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UTA_flyinghigh
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Anyone Took The Trans-Siberian Train To China?

Mon Jan 19, 2004 4:53 pm

...a (cute, female) coworker is trying to round up people to accompany her on a Moscow to Beijing trip on the Trans-Mandchurina train. The trip is supposed to last five days...has anybody here undertaken such a trip ?

UTA, who only has 20 days of vacation per year  Sad
Fly to live, live to fly - Air France/KLM Flying Blue Platinum, BMI Diamond Club Gold, Emirates Skywards
 
dazultra
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RE: Anyone Took The Trans-Siberian Train To China?

Mon Jan 19, 2004 4:58 pm

There was a holiday program about this quite recently, seemed quite a basic train with not many 'facilities'. this is because a lot of ppl actually use this train for transport rather than as pleasure or tourism. The train stopped at certain places and you were able to get off and spend the night somewhere on land as i recall. on the whole it didnt look too great, but then depends who u go with  Smile/happy/getting dizzy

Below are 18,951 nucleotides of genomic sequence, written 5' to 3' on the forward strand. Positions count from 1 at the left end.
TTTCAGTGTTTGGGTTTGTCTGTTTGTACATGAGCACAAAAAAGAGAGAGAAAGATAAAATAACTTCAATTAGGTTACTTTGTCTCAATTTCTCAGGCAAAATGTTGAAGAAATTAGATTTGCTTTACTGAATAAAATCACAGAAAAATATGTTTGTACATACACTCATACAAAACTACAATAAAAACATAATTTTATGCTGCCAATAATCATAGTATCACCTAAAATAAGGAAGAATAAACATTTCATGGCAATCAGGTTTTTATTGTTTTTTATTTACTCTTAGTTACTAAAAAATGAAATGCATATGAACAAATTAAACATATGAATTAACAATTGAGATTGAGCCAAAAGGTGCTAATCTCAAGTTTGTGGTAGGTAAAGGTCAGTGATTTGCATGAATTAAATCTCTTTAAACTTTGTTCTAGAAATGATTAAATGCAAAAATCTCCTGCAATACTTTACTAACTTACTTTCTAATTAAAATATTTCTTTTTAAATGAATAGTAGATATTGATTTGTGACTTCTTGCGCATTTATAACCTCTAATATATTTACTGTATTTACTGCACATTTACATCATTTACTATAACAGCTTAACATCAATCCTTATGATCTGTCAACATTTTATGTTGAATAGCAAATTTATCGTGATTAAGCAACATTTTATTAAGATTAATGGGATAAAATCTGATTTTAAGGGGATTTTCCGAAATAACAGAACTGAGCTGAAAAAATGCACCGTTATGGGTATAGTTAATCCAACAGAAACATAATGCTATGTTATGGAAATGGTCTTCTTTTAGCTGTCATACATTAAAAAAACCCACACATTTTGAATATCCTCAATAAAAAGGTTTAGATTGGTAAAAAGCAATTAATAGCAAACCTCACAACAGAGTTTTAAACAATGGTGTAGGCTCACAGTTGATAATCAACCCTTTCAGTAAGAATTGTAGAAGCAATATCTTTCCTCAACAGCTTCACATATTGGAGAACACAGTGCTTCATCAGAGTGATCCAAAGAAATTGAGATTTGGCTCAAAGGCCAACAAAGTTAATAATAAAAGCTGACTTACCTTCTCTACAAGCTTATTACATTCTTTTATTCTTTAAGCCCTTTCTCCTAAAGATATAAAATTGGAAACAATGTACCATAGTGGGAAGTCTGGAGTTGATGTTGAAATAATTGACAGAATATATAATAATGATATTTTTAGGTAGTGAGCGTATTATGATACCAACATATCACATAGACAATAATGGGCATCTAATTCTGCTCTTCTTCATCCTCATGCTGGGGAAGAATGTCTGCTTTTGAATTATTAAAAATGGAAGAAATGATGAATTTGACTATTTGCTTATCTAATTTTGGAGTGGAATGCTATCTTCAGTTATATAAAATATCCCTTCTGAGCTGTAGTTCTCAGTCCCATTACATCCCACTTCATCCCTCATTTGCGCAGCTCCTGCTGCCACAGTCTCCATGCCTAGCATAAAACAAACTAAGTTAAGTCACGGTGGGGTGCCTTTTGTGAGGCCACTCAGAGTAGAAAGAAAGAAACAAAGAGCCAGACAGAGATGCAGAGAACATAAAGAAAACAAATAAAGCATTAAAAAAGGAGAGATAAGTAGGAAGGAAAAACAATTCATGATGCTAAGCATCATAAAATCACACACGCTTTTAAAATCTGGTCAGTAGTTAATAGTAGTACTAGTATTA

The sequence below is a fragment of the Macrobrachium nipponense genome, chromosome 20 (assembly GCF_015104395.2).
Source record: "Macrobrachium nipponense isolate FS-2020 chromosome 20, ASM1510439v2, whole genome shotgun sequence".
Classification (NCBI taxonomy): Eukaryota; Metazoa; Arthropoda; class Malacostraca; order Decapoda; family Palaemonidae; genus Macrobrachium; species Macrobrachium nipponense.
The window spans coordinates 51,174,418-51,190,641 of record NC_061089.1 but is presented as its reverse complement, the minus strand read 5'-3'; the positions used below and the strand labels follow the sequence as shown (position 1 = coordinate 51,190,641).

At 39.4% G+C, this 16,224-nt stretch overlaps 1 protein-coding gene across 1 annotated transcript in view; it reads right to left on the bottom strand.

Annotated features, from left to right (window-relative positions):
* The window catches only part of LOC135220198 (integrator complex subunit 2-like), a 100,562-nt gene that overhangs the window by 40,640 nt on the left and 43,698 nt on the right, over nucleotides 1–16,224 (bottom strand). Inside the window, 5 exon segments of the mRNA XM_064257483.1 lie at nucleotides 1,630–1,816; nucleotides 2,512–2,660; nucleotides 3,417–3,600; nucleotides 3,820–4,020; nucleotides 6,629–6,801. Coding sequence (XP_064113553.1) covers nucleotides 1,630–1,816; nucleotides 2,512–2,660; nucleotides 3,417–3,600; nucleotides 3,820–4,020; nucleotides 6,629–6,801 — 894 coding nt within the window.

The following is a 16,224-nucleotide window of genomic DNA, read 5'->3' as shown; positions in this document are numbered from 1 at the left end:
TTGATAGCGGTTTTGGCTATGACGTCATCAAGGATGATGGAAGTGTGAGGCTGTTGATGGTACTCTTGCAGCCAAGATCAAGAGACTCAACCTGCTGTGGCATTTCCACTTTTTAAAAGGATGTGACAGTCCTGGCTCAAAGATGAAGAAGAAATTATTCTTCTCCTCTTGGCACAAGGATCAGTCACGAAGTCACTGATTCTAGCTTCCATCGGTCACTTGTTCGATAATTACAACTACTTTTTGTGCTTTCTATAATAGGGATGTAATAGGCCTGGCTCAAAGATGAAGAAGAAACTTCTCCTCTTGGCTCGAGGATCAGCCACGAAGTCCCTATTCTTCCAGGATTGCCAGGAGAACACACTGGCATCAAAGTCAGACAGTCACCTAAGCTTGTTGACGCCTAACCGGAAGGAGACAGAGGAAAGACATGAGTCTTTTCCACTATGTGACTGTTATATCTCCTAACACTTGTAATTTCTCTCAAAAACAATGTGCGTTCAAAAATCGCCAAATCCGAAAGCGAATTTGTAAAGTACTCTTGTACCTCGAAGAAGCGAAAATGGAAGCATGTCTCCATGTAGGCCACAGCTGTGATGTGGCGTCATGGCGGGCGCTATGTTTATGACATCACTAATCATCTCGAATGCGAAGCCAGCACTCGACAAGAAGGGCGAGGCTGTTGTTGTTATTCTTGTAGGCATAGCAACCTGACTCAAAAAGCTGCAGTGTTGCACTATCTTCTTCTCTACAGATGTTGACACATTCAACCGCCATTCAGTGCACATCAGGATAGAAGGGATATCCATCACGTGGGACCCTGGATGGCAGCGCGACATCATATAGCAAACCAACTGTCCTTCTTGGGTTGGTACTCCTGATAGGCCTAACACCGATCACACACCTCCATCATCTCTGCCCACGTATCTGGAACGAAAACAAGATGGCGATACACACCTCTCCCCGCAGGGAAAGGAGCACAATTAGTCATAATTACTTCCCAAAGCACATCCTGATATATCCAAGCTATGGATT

Daz.
 
BlatantEcho
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RE: Anyone Took The Trans-Siberian Train To China?

Mon Jan 19, 2004 5:01 pm

only 20 days of vacation?

That's FOUR weeks. It takes years in this country to earn the right to 4 weeks paid vacation.

George
 
707CMF
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RE: Anyone Took The Trans-Siberian Train To China?

Mon Jan 19, 2004 5:06 pm

Never travelled with this train (even if my Russian descent would have inclined me to do so)

As for holidays, I still have 40 days to take this year (the nice result of not taking a lot of holidays in the past years)